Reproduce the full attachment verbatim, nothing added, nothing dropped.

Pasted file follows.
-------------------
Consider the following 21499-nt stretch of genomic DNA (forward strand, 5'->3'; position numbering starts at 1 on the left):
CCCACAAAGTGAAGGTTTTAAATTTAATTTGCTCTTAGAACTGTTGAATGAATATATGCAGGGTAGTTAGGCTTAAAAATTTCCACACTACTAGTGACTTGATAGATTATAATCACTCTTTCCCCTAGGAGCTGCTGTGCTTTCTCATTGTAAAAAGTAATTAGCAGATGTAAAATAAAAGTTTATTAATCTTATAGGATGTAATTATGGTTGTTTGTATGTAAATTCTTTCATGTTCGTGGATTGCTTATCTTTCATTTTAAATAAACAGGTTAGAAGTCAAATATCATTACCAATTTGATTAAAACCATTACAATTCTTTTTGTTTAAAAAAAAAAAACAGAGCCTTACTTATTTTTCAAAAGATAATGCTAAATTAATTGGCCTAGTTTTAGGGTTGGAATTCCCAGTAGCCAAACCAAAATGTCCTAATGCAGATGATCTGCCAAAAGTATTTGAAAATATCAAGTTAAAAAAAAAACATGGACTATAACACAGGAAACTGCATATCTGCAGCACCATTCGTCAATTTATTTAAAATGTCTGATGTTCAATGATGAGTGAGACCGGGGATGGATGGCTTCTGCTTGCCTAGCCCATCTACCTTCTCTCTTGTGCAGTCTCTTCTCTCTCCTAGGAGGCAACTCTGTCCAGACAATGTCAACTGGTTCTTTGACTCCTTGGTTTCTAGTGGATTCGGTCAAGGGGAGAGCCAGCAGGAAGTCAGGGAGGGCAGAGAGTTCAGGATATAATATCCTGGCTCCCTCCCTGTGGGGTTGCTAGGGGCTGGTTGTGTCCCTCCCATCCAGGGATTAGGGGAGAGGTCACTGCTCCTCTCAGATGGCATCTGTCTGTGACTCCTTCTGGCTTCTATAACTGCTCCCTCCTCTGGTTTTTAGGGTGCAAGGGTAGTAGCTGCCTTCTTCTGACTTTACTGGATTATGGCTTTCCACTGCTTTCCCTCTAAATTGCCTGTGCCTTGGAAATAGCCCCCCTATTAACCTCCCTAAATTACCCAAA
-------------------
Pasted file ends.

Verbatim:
Consider the following 21499-nt stretch of genomic DNA (forward strand, 5'->3'; position numbering starts at 1 on the left):
CCCACAAAGTGAAGGTTTTAAATTTAATTTGCTCTTAGAACTGTTGAATGAATATATGCAGGGTAGTTAGGCTTAAAAATTTCCACACTACTAGTGACTTGATAGATTATAATCACTCTTTCCCCTAGGAGCTGCTGTGCTTTCTCATTGTAAAAAGTAATTAGCAGATGTAAAATAAAAGTTTATTAATCTTATAGGATGTAATTATGGTTGTTTGTATGTAAATTCTTTCATGTTCGTGGATTGCTTATCTTTCATTTTAAATAAACAGGTTAGAAGTCAAATATCATTACCAATTTGATTAAAACCATTACAATTCTTTTTGTTTAAAAAAAAAAAACAGAGCCTTACTTATTTTTCAAAAGATAATGCTAAATTAATTGGCCTAGTTTTAGGGTTGGAATTCCCAGTAGCCAAACCAAAATGTCCTAATGCAGATGATCTGCCAAAAGTATTTGAAAATATCAAGTTAAAAAAAAAACATGGACTATAACACAGGAAACTGCATATCTGCAGCACCATTCGTCAATTTATTTAAAATGTCTGATGTTCAATGATGAGTGAGACCGGGGATGGATGGCTTCTGCTTGCCTAGCCCATCTACCTTCTCTCTTGTGCAGTCTCTTCTCTCTCCTAGGAGGCAACTCTGTCCAGACAATGTCAACTGGTTCTTTGACTCCTTGGTTTCTAGTGGATTCGGTCAAGGGGAGAGCCAGCAGGAAGTCAGGGAGGGCAGAGAGTTCAGGATATAATATCCTGGCTCCCTCCCTGTGGGGTTGCTAGGGGCTGGTTGTGTCCCTCCCATCCAGGGATTAGGGGAGAGGTCACTGCTCCTCTCAGATGGCATCTGTCTGTGACTCCTTCTGGCTTCTATAACTGCTCCCTCCTCTGGTTTTTAGGGTGCAAGGGTAGTAGCTGCCTTCTTCTGACTTTACTGGATTATGGCTTTCCACTGCTTTCCCTCTAAATTGCCTGTGCCTTGGAAATAGCCCCCCTATTAACCTCCCTAAATTACCCAAA